My story on mountain biking (with trepidation!) in and around Moab ran in the Boston Globe travel section on May 13.
MOAB, Utah — “Do you know the trails here?” a woman called out from a station wagon with Colorado plates and three bikes strapped to its rear. She motioned to the start of the Moab Brand Trails, a series of mountain bike loops a few miles north of town. A man sat behind the steering wheel and a young girl slumped in the back seat.
“Just the loop we’re going on — the Bar M,” I said.
“It looks kind of . . . ,” and then she whistled a cheery melody as if to say cycling here would be a walk in the park.
“Yep, it’s supposed to be pretty soft core,” I said reassuringly. “That’s why we’re doing it.”
“Oh, OK, I guess we’ll go elsewhere,” she said, rolling up her window.
Here in this internationally known road-bike region, it’s all relative. One person’s tame is my death defying.
The truth is, mountain biking scares the bejeebers out of me. I’m a pavement-preferring cyclist. I rode here before, in 1995, and even nervously pedaled a short slab of the expert roller-coaster Slickrock Bike Trail — 12 miles of two-wheeled torture that ignited the mountain-biking craze in Moab in the mid-’80s.
But if anything can coax a “roadie” back on fat tires, it’s the scenery in southeastern Utah, where reddish-hued rocks gleam against brilliant blue skies and fantastical palaces of sculpted sandstone appear to have been deposited by Martians. On a mountain bike, you can be a part of the landscape instead of an observer.
I was more interested in placating my fears than conquering them, so I studied up on the “easiest” trails by searching online and asking bike shops about “family friendly” rides, not mentioning that I, a fit and family-free 54-year-old, was the timid one.
The good news is that in the past four years, Grand County has more than doubled the number of its mapped and marked dedicated bike trails of all levels, from 43 miles in 2008 to 95 miles today, with 30 more on tap next year, said Marian DeLay, executive director of the Moab Area Travel Council.
Another big change, which I would have told the adventurous Coloradan had I known, has been the formation of multilevel trail systems, of which “the Brands” is a perfect example. There, hairier routes loop off a gentler main path, in this case Bar M.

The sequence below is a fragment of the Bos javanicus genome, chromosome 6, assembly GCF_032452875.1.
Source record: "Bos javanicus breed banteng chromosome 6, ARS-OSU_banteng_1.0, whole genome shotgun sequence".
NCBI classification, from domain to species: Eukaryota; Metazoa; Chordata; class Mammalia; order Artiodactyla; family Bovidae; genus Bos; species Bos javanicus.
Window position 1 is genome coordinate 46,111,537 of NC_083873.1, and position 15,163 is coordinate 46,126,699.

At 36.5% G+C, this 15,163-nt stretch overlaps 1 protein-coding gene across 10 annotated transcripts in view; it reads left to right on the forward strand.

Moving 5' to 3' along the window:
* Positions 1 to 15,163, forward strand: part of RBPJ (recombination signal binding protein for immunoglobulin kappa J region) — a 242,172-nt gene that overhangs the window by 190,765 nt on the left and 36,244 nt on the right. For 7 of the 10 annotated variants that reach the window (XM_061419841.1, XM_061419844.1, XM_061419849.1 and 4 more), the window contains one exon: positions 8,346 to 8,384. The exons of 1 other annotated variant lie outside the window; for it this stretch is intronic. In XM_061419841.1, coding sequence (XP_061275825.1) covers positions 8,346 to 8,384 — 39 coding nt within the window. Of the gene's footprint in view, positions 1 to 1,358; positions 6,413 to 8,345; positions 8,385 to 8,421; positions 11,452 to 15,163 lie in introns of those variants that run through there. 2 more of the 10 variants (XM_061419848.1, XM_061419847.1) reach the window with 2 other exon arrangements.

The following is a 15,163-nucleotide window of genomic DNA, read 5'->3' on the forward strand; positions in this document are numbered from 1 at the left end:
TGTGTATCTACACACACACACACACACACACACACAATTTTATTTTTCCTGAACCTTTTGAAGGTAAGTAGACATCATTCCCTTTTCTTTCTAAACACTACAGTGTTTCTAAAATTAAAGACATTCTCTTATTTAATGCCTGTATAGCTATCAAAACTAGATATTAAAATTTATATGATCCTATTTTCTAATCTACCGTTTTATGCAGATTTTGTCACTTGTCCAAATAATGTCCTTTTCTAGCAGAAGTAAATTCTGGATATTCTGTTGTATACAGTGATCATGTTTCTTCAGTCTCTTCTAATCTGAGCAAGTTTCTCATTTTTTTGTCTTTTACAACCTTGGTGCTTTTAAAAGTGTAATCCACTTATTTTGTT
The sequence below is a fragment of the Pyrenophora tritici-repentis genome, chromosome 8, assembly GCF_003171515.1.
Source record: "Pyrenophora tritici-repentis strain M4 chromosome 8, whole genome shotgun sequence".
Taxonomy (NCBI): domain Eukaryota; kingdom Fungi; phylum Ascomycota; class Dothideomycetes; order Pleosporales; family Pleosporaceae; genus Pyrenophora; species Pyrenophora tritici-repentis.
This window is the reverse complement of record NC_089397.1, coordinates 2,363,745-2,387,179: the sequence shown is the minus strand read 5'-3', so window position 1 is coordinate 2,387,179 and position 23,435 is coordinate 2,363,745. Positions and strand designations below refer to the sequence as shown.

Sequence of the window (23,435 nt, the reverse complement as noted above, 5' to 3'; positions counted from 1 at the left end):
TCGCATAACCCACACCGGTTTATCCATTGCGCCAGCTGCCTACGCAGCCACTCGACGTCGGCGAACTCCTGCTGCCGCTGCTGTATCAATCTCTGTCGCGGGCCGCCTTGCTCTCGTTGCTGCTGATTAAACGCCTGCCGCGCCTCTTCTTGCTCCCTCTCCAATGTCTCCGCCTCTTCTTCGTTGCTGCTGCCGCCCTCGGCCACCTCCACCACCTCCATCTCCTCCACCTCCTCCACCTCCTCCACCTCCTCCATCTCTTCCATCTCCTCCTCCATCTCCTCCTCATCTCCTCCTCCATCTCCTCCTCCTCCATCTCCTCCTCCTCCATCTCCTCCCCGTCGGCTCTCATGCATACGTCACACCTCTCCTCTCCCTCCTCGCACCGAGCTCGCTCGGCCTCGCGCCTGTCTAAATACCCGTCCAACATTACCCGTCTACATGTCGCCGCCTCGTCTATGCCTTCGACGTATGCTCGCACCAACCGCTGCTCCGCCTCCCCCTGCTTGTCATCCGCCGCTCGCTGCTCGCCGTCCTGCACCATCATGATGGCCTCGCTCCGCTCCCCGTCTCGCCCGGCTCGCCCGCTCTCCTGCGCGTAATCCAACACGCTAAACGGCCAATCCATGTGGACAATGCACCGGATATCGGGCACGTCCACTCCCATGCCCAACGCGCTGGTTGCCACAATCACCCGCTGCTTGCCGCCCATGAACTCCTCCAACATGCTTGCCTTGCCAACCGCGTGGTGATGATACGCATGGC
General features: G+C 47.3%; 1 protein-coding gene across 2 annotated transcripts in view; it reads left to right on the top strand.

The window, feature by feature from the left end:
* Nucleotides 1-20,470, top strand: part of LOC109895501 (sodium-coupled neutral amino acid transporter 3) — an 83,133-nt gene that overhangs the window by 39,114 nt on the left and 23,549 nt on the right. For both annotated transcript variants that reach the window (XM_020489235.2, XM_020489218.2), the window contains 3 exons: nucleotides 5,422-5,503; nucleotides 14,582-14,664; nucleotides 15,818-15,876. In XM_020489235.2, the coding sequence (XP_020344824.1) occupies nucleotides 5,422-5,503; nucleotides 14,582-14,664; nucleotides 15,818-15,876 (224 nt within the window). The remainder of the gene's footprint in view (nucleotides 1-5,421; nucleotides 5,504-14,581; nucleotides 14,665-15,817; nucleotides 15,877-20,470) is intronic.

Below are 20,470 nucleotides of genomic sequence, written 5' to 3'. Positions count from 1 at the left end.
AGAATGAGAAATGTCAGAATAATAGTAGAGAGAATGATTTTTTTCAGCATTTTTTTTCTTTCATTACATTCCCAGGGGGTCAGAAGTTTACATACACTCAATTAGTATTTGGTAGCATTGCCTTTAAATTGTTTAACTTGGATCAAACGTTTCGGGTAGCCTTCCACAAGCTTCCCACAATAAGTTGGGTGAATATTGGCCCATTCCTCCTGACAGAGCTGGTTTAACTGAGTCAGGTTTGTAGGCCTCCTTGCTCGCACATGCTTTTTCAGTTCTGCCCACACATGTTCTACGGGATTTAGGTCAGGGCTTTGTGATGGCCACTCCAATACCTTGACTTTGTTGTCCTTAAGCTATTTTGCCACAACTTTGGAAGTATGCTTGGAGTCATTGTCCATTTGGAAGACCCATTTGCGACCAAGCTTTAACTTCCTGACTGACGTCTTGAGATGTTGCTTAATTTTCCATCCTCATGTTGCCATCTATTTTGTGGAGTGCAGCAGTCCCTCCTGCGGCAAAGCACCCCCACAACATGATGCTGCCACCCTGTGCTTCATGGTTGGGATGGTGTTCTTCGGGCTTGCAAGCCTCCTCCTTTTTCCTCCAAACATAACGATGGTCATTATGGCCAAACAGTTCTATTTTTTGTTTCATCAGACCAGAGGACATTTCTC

“Look, we’re even on a plateau,” said my wife, Lina, a more-confident rider, as we headed out, the shocks of our Giant Trance X1 XC Full Suspension rentals absorbing every bump. “It’s as flat as a pancake,” she added in a tone hinting at disappointment.
“Excellent!” I shouted, relaxed until we rounded the first corner. The path narrowed, dropped, then rose quickly, with scattered rocks along the way. Already, the young girl in the family ahead of us had gotten off her bike to climb the hill. I made it up one crumbly incline, then lost my nerve on the next and dismounted. Lina, ahead of me, became smaller and smaller.
In the end, I rode about 80 percent of the trail. I grew especially fond of the pocked and crevassed “slickrock” sandstone, which when dry, as it was on this April day, provided a cement-like grip. Walking wasn’t so bad either, as it gave me a chance to admire the view — unending rock, scrubby evergreens, flaming red paintbrush blossoms, and even the jagged outline of Arches National Park in the distance.
“I’m just going to take the little Circle O loop and catch up with you where the trails intersect,” said Lina, eager for more action. After I waited 45 minutes for her at our appointed meeting spot, she arrived breathless.